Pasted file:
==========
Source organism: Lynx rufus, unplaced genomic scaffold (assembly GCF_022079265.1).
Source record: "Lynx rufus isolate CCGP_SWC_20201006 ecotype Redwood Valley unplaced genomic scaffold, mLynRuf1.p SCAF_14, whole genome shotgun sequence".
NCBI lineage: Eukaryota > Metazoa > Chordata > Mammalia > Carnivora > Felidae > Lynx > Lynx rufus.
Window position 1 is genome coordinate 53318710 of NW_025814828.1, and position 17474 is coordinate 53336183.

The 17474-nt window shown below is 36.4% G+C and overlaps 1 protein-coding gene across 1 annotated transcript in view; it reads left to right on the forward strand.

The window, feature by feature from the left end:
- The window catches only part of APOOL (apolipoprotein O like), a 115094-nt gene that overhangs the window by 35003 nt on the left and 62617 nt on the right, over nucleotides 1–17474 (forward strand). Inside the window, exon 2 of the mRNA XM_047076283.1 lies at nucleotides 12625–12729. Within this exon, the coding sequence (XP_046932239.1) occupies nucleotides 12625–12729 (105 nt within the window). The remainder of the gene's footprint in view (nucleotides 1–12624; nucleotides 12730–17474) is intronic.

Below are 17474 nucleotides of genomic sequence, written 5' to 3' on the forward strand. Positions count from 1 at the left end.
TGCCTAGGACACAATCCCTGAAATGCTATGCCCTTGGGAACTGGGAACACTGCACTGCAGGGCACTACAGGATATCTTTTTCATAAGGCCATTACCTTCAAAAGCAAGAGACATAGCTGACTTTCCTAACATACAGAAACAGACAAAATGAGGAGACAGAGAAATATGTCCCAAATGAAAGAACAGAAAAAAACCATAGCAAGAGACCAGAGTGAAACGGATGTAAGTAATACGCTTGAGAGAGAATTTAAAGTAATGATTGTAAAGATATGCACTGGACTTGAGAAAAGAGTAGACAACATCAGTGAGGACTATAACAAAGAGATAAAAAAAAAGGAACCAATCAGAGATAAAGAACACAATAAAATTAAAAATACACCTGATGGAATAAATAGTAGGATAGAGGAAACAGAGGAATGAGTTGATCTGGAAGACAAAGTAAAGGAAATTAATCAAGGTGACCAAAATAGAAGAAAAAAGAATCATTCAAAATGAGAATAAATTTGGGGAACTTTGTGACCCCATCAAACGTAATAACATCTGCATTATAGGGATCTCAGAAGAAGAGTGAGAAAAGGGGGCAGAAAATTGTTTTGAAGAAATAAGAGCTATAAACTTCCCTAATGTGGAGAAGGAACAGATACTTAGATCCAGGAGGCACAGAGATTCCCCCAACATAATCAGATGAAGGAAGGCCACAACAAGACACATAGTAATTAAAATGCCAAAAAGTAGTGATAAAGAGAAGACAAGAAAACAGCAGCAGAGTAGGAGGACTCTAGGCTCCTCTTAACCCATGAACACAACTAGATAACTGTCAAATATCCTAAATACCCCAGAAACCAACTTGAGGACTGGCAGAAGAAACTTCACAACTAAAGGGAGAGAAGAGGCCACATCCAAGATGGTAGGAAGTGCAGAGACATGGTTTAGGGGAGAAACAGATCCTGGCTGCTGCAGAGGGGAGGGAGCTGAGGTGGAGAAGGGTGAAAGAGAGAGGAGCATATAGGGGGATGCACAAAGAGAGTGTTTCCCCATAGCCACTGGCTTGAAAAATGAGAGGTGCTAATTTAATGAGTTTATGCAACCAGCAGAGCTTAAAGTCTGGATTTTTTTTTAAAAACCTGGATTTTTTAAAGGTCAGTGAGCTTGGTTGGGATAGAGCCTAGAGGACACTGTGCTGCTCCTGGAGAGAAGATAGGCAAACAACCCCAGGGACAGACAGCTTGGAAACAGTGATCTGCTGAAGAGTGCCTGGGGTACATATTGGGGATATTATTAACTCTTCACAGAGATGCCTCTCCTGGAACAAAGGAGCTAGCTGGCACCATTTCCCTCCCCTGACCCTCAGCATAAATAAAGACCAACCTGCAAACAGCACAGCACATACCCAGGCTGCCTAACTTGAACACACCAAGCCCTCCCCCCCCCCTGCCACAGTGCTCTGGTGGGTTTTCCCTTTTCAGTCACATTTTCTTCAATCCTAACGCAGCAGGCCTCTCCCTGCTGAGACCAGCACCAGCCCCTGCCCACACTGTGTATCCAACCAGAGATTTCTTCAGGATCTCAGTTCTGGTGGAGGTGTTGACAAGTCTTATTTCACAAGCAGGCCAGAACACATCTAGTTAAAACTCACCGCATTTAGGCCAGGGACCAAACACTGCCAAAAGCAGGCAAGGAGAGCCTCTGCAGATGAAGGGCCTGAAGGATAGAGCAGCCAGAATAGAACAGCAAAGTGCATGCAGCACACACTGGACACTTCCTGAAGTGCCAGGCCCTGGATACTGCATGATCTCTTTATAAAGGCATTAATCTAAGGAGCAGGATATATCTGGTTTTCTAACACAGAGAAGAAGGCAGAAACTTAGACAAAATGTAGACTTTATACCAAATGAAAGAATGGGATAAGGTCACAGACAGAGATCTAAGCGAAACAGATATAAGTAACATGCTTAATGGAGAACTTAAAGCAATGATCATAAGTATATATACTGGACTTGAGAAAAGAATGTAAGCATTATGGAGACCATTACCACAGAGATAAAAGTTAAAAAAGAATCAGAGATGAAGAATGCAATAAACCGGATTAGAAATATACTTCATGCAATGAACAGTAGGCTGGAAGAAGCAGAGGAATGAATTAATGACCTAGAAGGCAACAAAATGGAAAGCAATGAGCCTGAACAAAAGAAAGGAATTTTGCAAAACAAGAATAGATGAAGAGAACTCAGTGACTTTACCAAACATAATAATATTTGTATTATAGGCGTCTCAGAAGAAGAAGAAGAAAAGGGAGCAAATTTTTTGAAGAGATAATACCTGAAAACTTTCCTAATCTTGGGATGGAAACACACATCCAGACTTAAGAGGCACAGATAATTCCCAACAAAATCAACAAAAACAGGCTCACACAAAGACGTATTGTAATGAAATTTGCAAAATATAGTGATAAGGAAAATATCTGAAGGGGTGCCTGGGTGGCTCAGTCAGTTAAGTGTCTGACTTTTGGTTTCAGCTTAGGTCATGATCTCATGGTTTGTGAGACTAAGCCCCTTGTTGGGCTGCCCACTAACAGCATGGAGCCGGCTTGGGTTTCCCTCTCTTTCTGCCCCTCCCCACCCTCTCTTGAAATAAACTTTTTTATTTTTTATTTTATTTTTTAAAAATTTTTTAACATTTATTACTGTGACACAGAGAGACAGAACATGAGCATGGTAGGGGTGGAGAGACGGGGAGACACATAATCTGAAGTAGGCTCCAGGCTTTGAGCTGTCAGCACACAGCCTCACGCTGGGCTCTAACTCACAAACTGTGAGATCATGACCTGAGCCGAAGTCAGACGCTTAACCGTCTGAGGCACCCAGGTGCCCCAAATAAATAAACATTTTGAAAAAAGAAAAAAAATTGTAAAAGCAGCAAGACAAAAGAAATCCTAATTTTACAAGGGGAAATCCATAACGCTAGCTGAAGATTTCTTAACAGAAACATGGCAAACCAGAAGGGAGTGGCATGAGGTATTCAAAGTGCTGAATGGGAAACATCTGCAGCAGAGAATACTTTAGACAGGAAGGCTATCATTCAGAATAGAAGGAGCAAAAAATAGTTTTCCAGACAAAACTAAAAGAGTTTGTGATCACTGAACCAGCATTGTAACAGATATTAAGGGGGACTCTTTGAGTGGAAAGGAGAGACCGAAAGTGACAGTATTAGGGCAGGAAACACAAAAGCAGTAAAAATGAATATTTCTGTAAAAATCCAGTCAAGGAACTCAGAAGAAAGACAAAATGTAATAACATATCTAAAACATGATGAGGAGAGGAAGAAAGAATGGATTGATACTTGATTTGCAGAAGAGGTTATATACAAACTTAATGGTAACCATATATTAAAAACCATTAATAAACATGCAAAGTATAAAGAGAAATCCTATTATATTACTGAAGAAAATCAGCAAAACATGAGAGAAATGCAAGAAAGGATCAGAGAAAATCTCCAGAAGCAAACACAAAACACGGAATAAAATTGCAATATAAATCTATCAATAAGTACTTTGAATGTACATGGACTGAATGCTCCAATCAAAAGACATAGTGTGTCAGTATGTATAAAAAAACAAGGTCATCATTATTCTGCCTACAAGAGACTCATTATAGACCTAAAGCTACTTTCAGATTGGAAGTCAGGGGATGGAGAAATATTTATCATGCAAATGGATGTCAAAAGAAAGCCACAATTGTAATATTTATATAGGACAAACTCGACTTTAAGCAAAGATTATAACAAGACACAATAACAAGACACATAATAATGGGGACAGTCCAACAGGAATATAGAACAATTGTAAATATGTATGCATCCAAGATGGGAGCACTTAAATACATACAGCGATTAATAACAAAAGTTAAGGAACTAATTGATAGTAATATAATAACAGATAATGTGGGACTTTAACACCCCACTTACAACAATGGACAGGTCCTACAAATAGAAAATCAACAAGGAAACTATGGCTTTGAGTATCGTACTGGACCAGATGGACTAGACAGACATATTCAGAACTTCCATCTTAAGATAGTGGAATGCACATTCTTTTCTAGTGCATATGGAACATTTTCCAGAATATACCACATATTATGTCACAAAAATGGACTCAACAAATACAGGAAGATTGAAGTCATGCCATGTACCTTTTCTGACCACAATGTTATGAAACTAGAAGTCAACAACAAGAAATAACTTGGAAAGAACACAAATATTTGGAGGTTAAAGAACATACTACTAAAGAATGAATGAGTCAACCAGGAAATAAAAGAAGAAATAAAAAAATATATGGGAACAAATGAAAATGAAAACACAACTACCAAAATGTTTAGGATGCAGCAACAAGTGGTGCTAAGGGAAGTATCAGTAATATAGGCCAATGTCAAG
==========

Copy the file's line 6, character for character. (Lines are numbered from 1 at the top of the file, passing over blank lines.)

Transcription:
The window, feature by feature from the left end: